(63
)
 
(70
)
Provision for valuation allowance on foreclosed properties
61

 
67

(Increase) decrease in accrued interest receivable and other assets
(605
)
 
557

Increase (decrease) in other liabilities
526

 
(833
)
Total adjustments
4,648

 
4,056

Net cash provided by operating activities
5,830

 
4,815

Cash flows from investing activities:
 
 
 
Purchase of investment securities
(18,581
)
 
(59,164
)
Purchase of bank owned life insurance
(3,000
)
 
(3,000
)
Net decrease (increase) in interest-bearing deposits
1,743

 
(1,992
)
Proceeds from sale of securities available for sale
21,199

 
44,780

Principal payments on investment securities
4,888

 
8,001

Proceeds from sale of Federal Home Loan Bank (FHLB) stock

 
500

Purchase of Federal Reserve Bank Stock
(1,695
)
 

Proceeds from sale of foreclosed properties
1,286

 
1,368

Net increase in loans
(26,806
)
 
(14,083
)
Net capital expenditures
(356
)
 
(345
)
Net cash received from sale of office properties
150

 

Net cash used in investing activities
(21,172
)
 
(23,935
)
Cash flows from financing activities:
 
 
 
Net increase in Federal Home Loan Bank advances
14,891

 
3,700

Net (decrease) increase in deposits
(7,580
)
 
20,150

Surrender of restricted shares of common stock
(21
)
 
(4
)
Cash dividends paid
(207
)
 
(103
)
Net cash provided by financing activities
7,083

 
23,743

Net (decrease) increase in cash and cash equivalents
(8,259
)
 
4,623

Cash and cash equivalents at beginning of period
17,601

 
23,259

Cash and cash equivalents at end of period
$
9,342

 
$
27,882

Supplemental cash flow information:
 
 
 
Cash paid during the year for:
 
 
 
Interest on deposits
$
2,703

 
$
3,648

Interest on borrowings
$
584

 
$
419

Income taxes
$
84

 
$
788

Supplemental noncash disclosure:
 
 
 
Transfers from loans receivable to foreclosed and repossessed assets
$
1,715

 
$
1,616

See accompanying condensed notes to unaudited consolidated financial statements.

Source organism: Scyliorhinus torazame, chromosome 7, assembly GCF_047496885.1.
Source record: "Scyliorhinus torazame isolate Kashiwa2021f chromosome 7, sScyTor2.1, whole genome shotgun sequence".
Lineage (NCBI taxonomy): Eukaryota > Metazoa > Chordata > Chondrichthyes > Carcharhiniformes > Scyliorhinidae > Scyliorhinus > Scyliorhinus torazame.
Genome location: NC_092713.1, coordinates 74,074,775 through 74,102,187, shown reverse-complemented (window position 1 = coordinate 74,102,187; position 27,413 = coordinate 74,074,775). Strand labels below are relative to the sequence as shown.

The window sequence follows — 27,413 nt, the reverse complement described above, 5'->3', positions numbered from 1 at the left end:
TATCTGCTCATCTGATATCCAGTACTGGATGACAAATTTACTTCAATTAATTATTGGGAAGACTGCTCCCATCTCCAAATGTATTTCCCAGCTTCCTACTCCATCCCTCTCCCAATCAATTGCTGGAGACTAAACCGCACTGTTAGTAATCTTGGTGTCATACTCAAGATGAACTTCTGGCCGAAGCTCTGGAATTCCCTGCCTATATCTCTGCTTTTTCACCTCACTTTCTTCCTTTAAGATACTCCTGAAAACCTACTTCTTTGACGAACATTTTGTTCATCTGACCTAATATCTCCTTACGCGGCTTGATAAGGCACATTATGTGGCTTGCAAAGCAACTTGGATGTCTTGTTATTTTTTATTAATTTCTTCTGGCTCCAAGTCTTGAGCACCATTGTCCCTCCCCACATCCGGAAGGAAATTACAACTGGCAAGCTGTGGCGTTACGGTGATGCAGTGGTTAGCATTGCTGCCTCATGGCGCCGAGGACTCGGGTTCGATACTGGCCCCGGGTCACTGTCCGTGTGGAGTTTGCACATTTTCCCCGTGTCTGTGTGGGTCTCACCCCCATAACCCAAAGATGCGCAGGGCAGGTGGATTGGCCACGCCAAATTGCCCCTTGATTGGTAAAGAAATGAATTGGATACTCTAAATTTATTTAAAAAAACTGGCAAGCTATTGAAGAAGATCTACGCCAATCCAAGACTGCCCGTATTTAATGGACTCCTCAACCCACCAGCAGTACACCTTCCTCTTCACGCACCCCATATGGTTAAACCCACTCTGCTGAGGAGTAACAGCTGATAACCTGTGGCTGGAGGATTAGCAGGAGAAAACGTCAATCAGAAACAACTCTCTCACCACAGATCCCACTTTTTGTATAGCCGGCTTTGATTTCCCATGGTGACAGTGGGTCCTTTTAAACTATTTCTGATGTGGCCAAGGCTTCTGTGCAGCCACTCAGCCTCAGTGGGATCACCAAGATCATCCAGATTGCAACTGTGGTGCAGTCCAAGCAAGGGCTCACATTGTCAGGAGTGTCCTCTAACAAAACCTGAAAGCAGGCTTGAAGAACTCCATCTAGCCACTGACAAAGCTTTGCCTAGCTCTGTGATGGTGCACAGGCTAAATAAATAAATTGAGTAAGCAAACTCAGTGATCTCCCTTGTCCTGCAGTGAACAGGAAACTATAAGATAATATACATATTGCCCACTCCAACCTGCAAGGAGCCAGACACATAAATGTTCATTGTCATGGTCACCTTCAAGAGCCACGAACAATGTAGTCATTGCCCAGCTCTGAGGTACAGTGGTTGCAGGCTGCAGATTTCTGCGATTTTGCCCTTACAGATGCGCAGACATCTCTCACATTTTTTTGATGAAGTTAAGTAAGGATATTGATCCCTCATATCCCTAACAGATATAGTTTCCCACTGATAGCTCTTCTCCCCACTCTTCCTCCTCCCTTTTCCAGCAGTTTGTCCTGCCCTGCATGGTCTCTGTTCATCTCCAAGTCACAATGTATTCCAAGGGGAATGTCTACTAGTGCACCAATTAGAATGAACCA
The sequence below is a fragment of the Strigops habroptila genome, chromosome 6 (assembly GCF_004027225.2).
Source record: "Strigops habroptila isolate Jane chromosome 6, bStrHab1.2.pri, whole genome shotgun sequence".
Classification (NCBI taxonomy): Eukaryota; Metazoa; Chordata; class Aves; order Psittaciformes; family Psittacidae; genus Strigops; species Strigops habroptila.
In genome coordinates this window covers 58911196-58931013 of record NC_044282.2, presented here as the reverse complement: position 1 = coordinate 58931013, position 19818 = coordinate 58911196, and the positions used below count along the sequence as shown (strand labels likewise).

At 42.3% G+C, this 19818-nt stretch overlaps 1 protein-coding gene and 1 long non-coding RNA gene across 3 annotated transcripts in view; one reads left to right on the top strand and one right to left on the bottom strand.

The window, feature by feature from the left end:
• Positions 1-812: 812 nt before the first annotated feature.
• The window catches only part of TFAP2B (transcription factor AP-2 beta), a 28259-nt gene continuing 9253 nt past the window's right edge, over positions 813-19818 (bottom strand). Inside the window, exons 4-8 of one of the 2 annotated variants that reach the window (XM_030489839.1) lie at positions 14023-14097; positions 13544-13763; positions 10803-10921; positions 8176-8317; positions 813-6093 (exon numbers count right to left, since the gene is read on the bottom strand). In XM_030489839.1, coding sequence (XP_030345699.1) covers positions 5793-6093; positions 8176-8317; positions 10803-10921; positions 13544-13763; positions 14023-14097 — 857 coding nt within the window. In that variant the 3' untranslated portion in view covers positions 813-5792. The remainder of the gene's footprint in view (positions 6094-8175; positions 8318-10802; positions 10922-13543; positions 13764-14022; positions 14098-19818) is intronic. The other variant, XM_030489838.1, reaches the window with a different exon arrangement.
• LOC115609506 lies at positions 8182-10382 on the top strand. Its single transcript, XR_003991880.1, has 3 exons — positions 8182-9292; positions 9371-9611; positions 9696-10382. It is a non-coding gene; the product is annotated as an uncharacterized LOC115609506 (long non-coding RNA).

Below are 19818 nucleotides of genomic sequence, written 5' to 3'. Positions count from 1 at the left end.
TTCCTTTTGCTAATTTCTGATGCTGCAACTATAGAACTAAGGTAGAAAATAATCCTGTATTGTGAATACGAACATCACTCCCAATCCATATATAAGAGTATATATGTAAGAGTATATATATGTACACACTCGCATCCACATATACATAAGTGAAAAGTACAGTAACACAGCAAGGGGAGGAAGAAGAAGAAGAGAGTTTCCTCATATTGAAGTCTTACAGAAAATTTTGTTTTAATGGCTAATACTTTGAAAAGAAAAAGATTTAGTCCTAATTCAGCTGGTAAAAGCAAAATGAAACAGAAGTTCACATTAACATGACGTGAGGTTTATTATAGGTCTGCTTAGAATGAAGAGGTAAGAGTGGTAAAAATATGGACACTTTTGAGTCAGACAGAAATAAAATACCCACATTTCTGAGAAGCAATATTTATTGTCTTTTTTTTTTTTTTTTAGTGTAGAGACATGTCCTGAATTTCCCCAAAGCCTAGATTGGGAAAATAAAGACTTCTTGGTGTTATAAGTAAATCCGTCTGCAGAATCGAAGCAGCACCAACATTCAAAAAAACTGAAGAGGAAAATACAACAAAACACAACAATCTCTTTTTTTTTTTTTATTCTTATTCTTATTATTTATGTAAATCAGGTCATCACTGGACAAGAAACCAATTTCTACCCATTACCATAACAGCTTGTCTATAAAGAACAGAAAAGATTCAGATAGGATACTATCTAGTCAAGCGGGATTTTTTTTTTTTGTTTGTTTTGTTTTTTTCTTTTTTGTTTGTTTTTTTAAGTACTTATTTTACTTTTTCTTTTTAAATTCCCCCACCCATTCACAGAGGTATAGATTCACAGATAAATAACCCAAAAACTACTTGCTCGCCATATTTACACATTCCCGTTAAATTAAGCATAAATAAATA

7




CONDENSED NOTES TO CONSOLIDATED FINANCIAL STATEMENTS
(UNAUDITED)
NOTE 1 – NATURE OF BUSINESS AND SUMMARY OF SIGNIFICANT ACCOUNTING POLICIES
The accompanying consolidated financial statements include the accounts of Citizens Community Bancorp, Inc. (the “Company”) and its wholly owned subsidiary, Citizens Community Federal N.A. (the "Bank"), and have been prepared pursuant to the rules and regulations of the Securities and Exchange Commission (“SEC”) for interim financial statements. Citizens Community Bancorp was a successor to Citizens Community Federal as a result of a regulatory restructuring into the mutual holding company form, which was effective on March 29, 2004. Originally, Citizens Community Federal was a credit union. In December 2001, Citizens Community Federal converted to a federal mutual savings bank. In 2004, Citizens Community Federal reorganized into the mutual holding company form of organization. In 2006, Citizens Community Bancorp completed its second-step mutual to stock conversion.
On April 16, 2014, the U.S. Office of the Comptroller of the Currency (the "OCC"), the primary federal regulator for
Citizens Community Bancorp, Inc. and Citizens Community Federal, provided written notice to the Bank of the OCC's approval for the Bank to convert to a national banking association (a "National Bank") and operate under the title of Citizens Community Federal National Association ("Citizens Community Federal N.A."). The consummation of the conversion to a National Bank was effective as of May 31, 2014.
On April 18, 2014, Citizens Community Bancorp, Inc. received written notice from the Federal Reserve Bank of
Minneapolis (the "FRB") notifying the Company of the FRB's approval of the Company becoming a bank holding company as
a result of the proposed conversion of the Bank from a federally-chartered savings bank to a National Bank, which approval
was also effective as of May 31, 2014.
The consolidated income of the Company is principally derived from the income of the Bank, the Company’s wholly owned subsidiary. The Bank originates residential, commercial, agricultural, consumer and commercial and industrial (C&I) loans and accepts deposits from customers, primarily in Wisconsin, Minnesota and Michigan. The Bank operates 23 full-service offices; eight stand-alone locations and 15 branches predominantly located inside Walmart Supercenters.
The Bank is subject to competition from other financial institutions and non-financial institutions providing financial products. Additionally, the Bank is subject to the regulations of certain regulatory agencies and undergoes periodic examination by those regulatory agencies.
In preparing these consolidated financial statements, we evaluated the events and transactions that occurred through August 11, 2014, the date on which the financial statements were available to be issued. As of August 11, 2014, there were no subsequent events which required recognition or disclosure.
The accompanying consolidated interim financial statements are unaudited. However, in the opinion of management, all adjustments (consisting of normal recurring accruals) considered necessary for a fair presentation have been included. Unless otherwise stated, all amounts are in thousands.
Principles of Consolidation – The accompanying consolidated financial statements include the accounts of the Company and its wholly-owned subsidiary, Citizens Community Federal N.A. All significant inter-company accounts and transactions have been eliminated.